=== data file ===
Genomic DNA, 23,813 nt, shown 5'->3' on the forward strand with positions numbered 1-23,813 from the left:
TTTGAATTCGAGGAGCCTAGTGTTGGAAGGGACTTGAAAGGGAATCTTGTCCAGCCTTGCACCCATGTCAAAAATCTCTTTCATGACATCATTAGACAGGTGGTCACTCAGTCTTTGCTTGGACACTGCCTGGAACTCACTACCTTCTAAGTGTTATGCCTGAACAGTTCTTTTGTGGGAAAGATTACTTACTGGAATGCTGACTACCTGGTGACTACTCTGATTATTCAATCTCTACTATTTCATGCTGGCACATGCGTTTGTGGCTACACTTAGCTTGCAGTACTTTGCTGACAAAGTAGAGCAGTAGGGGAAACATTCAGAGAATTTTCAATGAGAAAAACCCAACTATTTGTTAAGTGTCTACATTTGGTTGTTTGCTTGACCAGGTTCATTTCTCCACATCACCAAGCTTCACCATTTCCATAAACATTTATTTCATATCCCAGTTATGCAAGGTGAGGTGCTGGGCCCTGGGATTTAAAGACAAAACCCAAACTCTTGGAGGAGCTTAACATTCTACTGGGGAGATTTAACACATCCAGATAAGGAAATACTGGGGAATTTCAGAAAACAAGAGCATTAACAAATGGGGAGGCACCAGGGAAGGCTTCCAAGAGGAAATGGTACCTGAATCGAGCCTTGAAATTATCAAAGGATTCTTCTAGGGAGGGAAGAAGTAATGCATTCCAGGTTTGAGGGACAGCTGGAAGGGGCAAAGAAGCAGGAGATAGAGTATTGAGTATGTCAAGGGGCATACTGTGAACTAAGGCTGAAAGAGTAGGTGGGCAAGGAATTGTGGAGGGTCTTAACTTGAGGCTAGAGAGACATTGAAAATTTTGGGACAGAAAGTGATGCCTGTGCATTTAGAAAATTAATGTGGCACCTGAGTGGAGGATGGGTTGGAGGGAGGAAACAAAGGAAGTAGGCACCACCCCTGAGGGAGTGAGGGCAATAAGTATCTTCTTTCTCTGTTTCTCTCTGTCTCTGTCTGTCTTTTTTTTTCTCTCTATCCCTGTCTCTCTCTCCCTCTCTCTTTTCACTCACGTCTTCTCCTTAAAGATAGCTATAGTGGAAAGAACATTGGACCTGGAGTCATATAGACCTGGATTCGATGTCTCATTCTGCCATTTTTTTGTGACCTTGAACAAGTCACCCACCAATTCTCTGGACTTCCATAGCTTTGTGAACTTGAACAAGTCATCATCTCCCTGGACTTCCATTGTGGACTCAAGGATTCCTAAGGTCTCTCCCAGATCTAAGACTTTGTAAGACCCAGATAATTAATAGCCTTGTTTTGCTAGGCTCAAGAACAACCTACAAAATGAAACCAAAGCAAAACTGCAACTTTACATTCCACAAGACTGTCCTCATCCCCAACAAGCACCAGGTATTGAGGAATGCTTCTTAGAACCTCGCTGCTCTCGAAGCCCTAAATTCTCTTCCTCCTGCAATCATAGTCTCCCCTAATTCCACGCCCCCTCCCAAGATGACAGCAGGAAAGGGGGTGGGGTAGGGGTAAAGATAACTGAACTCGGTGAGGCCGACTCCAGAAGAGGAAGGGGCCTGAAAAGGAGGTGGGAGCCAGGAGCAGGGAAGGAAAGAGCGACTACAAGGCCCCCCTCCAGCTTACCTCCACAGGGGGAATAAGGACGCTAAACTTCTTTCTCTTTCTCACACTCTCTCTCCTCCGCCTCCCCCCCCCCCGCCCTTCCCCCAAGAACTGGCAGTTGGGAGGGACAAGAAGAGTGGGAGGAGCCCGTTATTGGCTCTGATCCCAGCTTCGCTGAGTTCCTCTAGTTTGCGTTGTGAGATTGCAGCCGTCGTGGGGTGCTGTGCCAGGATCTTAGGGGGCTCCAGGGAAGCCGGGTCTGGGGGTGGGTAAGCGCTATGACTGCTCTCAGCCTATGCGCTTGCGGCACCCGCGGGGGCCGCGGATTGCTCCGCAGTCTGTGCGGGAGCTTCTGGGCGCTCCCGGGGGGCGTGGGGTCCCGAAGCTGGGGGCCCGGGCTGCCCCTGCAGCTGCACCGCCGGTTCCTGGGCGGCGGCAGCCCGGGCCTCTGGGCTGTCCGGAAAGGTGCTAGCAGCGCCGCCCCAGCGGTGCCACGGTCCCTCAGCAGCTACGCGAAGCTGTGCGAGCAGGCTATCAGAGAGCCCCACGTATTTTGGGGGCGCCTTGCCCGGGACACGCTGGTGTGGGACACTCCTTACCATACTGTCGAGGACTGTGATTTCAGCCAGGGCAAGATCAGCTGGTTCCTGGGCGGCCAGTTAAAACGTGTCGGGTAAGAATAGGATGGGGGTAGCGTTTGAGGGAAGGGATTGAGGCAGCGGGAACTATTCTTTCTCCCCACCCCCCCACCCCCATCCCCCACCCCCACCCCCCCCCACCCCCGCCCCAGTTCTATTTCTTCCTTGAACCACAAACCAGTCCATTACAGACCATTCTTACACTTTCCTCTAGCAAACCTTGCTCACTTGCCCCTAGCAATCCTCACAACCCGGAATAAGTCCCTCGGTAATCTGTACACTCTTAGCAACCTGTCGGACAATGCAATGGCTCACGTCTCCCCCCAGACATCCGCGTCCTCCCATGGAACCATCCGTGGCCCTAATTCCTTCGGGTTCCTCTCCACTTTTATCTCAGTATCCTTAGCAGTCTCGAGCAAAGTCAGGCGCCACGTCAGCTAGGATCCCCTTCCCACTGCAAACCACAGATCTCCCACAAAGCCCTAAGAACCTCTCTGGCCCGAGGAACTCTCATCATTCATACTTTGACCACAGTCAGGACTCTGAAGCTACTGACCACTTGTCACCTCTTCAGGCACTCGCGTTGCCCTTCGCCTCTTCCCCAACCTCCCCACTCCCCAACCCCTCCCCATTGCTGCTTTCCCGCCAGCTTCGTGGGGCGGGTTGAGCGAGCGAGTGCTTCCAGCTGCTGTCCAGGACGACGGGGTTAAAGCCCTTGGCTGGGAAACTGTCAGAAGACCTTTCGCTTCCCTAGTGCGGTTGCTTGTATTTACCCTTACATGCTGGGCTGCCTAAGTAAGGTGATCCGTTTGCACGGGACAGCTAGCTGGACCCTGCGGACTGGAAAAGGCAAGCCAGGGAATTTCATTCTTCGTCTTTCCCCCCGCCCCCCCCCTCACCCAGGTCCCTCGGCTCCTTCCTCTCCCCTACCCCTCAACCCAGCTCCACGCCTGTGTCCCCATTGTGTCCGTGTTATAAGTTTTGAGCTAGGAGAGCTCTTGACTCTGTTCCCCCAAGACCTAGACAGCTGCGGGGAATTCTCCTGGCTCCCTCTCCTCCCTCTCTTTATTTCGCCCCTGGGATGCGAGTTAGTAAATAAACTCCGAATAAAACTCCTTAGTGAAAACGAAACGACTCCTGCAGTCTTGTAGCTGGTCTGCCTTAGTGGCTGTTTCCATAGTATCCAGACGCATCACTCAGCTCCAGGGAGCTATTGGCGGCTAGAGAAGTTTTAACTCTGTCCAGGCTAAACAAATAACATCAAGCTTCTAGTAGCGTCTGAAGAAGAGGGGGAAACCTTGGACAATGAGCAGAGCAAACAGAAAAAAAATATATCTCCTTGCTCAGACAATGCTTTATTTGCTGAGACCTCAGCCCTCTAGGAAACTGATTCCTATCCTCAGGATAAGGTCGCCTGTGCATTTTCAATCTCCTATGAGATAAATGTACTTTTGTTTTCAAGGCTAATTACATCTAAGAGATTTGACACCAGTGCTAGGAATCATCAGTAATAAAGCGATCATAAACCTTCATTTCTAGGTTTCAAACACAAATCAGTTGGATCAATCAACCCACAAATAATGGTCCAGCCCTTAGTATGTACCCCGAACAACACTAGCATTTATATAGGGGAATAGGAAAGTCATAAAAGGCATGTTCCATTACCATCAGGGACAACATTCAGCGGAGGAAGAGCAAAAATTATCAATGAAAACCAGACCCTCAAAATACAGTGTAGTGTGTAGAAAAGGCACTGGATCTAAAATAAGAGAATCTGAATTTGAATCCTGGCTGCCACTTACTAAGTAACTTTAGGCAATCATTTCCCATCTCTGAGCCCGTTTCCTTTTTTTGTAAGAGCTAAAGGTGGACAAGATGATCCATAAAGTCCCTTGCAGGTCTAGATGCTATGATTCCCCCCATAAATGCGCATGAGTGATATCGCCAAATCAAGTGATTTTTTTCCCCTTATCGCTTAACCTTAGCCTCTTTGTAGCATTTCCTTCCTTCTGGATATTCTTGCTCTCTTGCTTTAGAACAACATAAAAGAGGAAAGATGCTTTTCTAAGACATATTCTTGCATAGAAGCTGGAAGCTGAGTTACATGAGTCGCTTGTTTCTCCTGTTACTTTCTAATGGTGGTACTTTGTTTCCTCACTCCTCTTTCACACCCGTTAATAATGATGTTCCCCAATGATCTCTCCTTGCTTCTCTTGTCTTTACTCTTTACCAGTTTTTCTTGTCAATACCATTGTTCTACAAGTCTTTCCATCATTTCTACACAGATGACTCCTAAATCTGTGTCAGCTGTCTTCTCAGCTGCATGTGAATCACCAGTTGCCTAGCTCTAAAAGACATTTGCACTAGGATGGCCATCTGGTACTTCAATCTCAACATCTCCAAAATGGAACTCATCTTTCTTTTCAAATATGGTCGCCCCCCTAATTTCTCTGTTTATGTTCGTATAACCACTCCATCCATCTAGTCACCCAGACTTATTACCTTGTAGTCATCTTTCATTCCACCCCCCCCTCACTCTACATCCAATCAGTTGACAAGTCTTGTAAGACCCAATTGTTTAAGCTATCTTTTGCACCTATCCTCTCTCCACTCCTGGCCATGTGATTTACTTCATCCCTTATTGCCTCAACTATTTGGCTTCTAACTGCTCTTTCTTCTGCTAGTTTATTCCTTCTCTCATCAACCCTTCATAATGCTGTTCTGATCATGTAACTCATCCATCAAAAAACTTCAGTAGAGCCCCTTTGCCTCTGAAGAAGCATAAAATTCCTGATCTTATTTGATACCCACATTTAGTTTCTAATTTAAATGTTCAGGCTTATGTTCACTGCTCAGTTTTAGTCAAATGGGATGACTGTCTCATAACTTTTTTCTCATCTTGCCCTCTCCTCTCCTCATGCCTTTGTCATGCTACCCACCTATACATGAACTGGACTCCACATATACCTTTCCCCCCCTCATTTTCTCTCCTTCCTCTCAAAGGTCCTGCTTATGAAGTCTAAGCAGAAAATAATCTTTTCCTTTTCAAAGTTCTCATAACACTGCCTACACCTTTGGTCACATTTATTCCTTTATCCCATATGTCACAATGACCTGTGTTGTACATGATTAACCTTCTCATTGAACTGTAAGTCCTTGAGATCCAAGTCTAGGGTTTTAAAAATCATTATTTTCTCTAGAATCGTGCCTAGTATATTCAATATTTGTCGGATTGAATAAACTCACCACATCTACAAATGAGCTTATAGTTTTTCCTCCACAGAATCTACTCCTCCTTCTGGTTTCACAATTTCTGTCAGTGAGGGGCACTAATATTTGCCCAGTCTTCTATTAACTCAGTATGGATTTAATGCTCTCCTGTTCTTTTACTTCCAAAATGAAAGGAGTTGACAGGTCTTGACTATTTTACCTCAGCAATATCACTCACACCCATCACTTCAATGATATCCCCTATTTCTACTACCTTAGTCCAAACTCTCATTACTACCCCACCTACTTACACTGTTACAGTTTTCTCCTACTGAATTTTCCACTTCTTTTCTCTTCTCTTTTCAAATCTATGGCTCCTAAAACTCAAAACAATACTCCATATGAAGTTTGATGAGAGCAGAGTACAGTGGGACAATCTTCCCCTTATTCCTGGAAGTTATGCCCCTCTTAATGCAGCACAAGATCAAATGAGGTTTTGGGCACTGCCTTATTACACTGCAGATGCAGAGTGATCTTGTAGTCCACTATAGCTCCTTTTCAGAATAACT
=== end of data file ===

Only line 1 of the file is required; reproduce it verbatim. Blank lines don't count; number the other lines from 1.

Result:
Genomic DNA, 23,813 nt, shown 5'->3' on the forward strand with positions numbered 1-23,813 from the left: